Most airline rules we’re aware of are standard, such as those pertaining to ticketing, luggage, take-off delays, etc. But here are six interesting airline rules you’ve probably never heard of:
1. Virgin America’s Rule 25
The carrier is pretty lax about its dress code, but there are some standards. Under Rule 25’s “Refusal to Transport – Limitations of Carrier” in its International Contract of Carriage, passengers must be wearing both top and bottom apparel. Offensive clothing or garments that may interfere with flight safety isn’t allowed. In addition, with the exception of medical reasons, any passenger over the age of five must have shoes on at all times.
2. American Airlines’ Odor Rule
Air travel may not stink on some days, but fellow passengers may. Being trapped in a tube with no open windows makes an unpleasant situation. American Airlines will refuse to transport a passenger if the individual has a pungent or “offensive odor”. In 2010, a passenger was kicked off an Air Canada Jazz flight after several passengers complained about his “brutal” odor.
3. Alaska Airlines’ Behavior Rule
Alaska Airlines, like most airlines, prohibits passengers from engaging in bad conduct. This includes any physical or “verbal harassment related to race, color, gender, religion, national origin, disability, age, ethnicity, or sexual orientation.”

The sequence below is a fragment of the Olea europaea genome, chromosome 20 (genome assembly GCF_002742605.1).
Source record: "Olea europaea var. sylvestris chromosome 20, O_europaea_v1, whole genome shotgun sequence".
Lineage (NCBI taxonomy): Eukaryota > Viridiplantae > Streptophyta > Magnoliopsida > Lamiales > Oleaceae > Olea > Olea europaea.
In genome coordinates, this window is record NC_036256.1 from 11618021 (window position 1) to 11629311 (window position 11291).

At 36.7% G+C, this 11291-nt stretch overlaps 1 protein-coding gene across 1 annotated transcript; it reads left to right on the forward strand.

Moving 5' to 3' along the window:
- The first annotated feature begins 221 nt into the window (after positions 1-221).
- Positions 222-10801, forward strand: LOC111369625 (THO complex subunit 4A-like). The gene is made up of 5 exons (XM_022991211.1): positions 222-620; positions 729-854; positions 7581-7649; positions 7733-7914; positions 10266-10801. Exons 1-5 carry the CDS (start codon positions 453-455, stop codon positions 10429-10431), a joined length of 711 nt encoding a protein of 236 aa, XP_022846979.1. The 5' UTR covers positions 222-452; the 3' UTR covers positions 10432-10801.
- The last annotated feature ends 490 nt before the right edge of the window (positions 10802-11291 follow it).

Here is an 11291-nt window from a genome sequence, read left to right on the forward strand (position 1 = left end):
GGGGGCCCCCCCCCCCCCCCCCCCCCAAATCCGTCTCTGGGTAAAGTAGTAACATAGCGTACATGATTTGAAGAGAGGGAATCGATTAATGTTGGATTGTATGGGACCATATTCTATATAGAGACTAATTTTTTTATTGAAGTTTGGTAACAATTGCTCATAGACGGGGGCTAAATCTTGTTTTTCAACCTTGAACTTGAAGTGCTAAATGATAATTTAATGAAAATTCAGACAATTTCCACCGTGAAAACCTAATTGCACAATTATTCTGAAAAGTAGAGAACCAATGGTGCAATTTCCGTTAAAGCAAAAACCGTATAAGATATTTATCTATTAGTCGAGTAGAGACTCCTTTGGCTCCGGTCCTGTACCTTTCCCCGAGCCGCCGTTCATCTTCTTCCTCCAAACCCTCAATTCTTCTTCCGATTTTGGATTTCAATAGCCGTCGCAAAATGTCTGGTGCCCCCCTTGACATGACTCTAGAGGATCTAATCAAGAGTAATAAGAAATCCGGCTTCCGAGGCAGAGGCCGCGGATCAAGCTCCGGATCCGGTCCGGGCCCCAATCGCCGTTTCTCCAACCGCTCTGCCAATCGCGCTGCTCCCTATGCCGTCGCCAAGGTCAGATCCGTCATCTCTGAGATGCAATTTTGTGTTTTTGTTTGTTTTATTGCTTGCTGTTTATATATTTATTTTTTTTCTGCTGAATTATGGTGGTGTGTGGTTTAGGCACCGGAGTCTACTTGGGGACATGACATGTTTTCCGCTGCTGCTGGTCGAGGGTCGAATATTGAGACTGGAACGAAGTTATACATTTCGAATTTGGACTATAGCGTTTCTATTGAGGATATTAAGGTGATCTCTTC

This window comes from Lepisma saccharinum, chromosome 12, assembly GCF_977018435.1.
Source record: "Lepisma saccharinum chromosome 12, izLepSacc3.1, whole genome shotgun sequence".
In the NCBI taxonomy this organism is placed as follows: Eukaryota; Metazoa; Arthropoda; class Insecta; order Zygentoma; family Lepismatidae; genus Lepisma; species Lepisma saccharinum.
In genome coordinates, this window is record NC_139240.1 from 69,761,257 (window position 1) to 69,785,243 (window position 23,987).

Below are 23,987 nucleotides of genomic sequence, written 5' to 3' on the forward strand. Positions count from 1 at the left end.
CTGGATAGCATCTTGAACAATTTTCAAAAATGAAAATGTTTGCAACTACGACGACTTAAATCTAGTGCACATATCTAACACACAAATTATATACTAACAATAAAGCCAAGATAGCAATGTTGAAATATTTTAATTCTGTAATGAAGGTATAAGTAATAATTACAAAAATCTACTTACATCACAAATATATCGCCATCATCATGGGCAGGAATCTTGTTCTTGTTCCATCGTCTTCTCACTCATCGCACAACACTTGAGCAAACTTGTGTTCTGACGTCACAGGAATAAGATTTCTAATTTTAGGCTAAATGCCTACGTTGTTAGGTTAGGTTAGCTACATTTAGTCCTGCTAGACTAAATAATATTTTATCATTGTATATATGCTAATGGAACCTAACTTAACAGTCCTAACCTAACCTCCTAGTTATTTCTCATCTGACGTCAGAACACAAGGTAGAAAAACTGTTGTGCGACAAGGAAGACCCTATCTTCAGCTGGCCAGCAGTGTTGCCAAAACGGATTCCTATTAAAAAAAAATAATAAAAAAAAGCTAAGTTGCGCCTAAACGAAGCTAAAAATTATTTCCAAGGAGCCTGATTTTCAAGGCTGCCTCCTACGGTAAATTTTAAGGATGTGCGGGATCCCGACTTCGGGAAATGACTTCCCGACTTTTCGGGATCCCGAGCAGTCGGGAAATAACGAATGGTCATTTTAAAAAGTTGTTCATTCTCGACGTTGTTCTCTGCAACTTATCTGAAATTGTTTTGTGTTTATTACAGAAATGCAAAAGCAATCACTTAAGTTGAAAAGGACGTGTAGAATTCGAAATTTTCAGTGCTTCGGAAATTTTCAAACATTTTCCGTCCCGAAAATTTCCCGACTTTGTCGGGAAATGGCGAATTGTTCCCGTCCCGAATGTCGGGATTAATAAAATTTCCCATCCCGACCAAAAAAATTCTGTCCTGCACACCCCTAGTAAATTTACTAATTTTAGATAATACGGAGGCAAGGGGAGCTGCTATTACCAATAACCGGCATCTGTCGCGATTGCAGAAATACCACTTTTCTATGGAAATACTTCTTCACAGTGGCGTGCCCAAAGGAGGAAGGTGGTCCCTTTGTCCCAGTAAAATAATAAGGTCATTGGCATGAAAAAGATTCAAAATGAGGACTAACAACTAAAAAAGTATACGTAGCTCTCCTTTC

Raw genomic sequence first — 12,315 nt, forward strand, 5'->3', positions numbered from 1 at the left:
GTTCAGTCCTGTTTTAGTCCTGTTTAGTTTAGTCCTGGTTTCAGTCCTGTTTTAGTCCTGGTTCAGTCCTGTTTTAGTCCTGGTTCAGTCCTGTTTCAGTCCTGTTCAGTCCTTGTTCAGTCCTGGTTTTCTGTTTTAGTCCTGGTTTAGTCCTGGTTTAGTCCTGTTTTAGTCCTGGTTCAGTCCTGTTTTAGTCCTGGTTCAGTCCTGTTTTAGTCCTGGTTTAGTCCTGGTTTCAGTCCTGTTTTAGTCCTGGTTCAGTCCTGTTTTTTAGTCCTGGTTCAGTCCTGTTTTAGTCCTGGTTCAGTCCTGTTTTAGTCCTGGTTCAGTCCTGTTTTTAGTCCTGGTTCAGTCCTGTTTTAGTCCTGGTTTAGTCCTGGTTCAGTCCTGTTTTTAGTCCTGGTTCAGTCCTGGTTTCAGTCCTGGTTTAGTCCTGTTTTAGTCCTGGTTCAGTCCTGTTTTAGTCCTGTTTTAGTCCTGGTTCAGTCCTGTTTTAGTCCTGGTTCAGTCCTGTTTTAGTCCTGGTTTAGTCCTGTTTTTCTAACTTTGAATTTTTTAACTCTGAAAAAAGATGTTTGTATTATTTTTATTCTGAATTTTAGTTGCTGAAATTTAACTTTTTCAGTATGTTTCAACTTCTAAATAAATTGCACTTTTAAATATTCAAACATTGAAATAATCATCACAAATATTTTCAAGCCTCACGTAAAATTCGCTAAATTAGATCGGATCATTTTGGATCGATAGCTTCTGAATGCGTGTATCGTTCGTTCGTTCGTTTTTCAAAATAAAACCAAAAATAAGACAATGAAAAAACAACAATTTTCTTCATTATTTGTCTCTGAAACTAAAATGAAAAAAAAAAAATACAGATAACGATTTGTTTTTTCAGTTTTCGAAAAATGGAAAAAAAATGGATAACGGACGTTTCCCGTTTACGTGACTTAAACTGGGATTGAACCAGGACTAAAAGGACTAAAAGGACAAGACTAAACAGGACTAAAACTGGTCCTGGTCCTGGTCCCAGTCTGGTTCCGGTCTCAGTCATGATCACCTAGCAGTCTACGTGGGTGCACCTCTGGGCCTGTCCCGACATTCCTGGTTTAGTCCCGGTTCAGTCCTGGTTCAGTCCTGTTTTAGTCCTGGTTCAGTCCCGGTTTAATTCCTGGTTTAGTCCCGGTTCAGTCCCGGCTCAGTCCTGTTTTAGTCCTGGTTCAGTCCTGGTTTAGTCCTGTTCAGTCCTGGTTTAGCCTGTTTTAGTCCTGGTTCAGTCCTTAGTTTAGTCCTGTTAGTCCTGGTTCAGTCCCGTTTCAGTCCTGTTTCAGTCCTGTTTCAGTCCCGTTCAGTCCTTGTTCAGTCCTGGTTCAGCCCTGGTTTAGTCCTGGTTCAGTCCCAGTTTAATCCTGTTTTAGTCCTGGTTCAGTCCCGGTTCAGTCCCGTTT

4. United Airlines’ Service Animal Rule
Service or emotional support animals are allowed on flights. However, the range of exotic animals acceptable or unacceptable is fascinating. On United, monkeys are allowed while spiders and snakes aren’t. Did anyone ever try to fly with a support spider or snake?
5. Delta Air Lines’ Clean Antlers Rule
For passengers who want to bring antlers on their next Delta flight, they’ll have to fork out $150 for the antler transport fee. They’ll have to wrap the skull and cover the tips. Most importantly, the antlers must be clean and “be as free of residue as possible.”
6. JetBlue’s No Valuables Rule
Like almost all airlines, JetBlue doesn’t allow valuables on checked bags. What the carrier deems as valuable are furs, paintings, paintings, musical instruments, and more. Passengers still keep such items in their luggage, and when things go missing, JetBlue won’t be responsible.
What are some other rules that we typically don’t hear about? Share it with us below.
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